Heptune presents...

How to Organize and Run a Geology Field Trip, Just the Way Professional Geologists Do It!


1. Plan to visit far more sites than you can reasonably expect to visit during the allotted time available for the trip. The success of a geology field trip is measured by how much ground you cover, the number of outcrops you visit, and how fast you do it.

2. Make sure that your field trip covers the maximum topographic relief possible in your area, preferably within one stop. If your area includes a hill or mountain of any kind, make sure that climbing it is on the itinerary. If the outcrop on top of the mountain is essentially the same as what is at the foot of the mountain, climb it anyway. Then you can show people how thick the unit is. If there is no outcrop on top of the mountain, climb it anyway. Mountain tops are unsurpassed as settings for arm-waving. Remember, real geologists don't need reasons to climb mountains.

3. Be sure to include stops that you've never visited before, or haven't visited for 30 years. Searching for a new or barely remembered outcrop is part of the fun of a field trip, especially if you're leading a large group. Everybody can help look! The fun can be maximized if the outcrop is at the end of a long hike through tick-infested woods or a large cow pasture full of thistles, burdock and cow paddies.

4. Be sure to include stops that have plenty of sentimental value for you, even if there's nothing to see. "This is the black shale outcrop where I collected the first rock for my thesis." Also include sites of historical interest. "This concrete abutment covers the spot where George Spudge defined the type locality of the Mullet Formation. The Mullet Formation was later abandoned when it was discovered to be part of the Clinton Formation. There used to be some great fossils here, but they're all covered up now by the concrete abutment." Don't let the fact that there is nothing to see at an outcrop stop you from visiting it. "This outcrop is full of acritarchs. You can't see them, but they're there. Put away that rock hammer! We don't have permission to collect here." The farther you have to hike to visit these, the better.

5. Whatever you do, don't postpone the field trip for any meteorological reason. Remember that blizzards, tornadoes, floods, hurricanes, and freezing rain are just part of Earth's dynamic system, and will make the field trip more interesting. Students who don't enjoy looking at outcrops in freezing rain shouldn't be going into geology anyway. The only reason to postpone a field trip is if you discover that it conflicts with an important sporting event.

6. During the field trip, make sure that you move your group from one outcrop to the next as fast as you can make them run. The faster you go, the better a geologist you prove yourself to be. Spend as little time at a given outcrop as possible. People who want to lollygag at outcrops to take pictures, write notes, collect samples and study the outcrop are just wasting your time and everyone else's. If they are so interested, they should come back to the site later, on their own time. A good judge of how much time to spend at an outcrop is to wait until the last stragglers come into view, and then move on. That way, the fast people will have a chance to rest, but the stragglers won't, and maybe that will convince the stragglers to get out of geology and leave the field to those who can take it like a man!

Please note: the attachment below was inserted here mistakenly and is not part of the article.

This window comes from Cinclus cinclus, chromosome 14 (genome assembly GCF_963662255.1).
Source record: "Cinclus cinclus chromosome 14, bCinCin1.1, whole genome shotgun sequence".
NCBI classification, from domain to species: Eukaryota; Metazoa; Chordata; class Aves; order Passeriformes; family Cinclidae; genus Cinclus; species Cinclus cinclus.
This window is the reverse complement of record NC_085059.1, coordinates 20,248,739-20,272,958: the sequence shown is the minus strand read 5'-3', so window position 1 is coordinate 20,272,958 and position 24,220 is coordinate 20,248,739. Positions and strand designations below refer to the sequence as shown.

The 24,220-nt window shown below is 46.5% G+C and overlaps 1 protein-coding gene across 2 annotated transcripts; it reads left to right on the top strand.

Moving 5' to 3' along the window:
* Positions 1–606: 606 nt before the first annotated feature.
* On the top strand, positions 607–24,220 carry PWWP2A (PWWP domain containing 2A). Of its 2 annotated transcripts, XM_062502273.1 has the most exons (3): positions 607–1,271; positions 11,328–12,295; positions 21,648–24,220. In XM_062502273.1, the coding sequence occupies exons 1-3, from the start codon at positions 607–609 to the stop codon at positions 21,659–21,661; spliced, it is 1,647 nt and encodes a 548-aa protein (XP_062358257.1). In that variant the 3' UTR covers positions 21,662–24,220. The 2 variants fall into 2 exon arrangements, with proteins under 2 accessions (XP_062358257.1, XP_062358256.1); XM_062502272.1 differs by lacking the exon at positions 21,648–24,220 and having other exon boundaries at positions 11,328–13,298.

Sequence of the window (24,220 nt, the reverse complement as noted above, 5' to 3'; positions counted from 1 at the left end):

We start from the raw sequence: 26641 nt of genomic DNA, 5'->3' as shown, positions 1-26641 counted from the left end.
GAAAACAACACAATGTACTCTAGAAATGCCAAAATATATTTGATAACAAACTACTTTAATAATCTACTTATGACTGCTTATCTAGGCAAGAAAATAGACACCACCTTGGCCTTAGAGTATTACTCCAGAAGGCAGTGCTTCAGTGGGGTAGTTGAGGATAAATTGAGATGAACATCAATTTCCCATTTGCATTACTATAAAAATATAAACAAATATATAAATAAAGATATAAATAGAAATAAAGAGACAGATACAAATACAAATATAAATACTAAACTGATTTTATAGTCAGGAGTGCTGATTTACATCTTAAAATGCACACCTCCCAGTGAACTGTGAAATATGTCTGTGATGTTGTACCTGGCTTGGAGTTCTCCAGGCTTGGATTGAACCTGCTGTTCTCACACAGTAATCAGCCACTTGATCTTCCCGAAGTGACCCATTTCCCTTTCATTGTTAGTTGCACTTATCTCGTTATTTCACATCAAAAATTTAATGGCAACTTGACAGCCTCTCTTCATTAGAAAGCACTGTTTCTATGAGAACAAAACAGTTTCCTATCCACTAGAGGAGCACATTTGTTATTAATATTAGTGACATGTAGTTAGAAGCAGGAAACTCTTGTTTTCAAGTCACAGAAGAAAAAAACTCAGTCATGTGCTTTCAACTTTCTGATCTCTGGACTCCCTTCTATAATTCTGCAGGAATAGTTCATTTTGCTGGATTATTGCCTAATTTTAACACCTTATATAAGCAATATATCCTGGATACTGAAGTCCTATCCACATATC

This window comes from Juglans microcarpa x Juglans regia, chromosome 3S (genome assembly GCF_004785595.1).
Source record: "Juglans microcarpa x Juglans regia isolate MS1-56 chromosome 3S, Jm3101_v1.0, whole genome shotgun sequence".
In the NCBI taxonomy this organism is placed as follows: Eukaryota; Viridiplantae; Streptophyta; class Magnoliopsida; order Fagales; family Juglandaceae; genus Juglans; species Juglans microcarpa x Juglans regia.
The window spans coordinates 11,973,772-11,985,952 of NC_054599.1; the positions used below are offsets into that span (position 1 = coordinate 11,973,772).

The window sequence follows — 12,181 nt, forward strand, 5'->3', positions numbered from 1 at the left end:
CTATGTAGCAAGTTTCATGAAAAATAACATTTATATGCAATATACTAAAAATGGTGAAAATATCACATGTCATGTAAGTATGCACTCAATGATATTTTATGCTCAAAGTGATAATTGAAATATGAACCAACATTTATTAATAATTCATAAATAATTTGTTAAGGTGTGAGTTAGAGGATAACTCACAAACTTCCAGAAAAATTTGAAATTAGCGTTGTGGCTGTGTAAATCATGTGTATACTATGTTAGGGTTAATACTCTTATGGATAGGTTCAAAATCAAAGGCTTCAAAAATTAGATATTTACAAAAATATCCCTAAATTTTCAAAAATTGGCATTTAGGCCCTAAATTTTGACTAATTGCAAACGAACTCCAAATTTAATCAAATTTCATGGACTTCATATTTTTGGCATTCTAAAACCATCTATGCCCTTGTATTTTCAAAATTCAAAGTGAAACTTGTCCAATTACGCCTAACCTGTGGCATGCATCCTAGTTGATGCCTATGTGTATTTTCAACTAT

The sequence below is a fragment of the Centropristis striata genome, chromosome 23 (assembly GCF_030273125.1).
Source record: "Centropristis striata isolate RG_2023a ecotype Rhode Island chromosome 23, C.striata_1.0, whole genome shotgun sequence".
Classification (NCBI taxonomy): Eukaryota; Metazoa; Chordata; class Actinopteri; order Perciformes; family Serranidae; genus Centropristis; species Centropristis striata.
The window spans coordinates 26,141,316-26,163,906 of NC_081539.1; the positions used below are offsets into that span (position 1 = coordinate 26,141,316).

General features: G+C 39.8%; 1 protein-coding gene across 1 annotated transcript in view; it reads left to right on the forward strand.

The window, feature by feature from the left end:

7. During the mountain-climbing part of the trip, make sure that the group ascends the mountain as fast as possible. You can then relax and spend a fair bit of time on the top while waiting for people to stop vomiting and having asthma attacks. At the top of the mountain, you can go into a grand, sweeping lecture on the stratigraphy of the region, pointing out distant features of regional significance. You should do this even if the features are obscured by rain, snow, sleet or haze.

8. Don't waste time scheduling stops for meals or use of the restroom. Meals can be eaten from a bag lunch while running from one outcrop to another. And anyone who can't figure out how to pee and poop outdoors shouldn't be in geology. That goes for women, too, and if there's no place for her to hide to drop her drawers and do her business, she should just do it out in the open. After all, what does she think she has that everyone on the trip hasn't seen already?

9. And speaking of women, don't let any of them convince you to make an unscheduled stop at a store to buy feminine hygiene products. They're supposed to know when they're going to need them, and plan accordingly. Likewise, make it clear from the beginning that you're not going to have any unscheduled stops for any reason: injuries incurred on the trip (people need to learn to be careful), forgotten lunch, drinks or medicine (tell them to do without, and they'll remember next time), diarrhea attacks (they can hold it until the next stop), and other hokey excuses that students will come up with to get you to stop.

10. When talking about an outcrop, use the most esoteric language possible to prove that you're the best geologist there, and if you don't know any really technical-sounding stuff, you can always make up some words or abbreviations that will awe the students and humble your colleagues (like referring to river mouth bars as RMBs, for example).

11. There is no need to cut a field trip short if it gets dark before you're finished. You can look at roadcuts by the headlights of your van, and other outcrops with flashlights.

Remember, the success of a geology field trip is measured by how much ground you cover, the number of outcrops you visit, and how fast you do it!



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Published 5/20/00.
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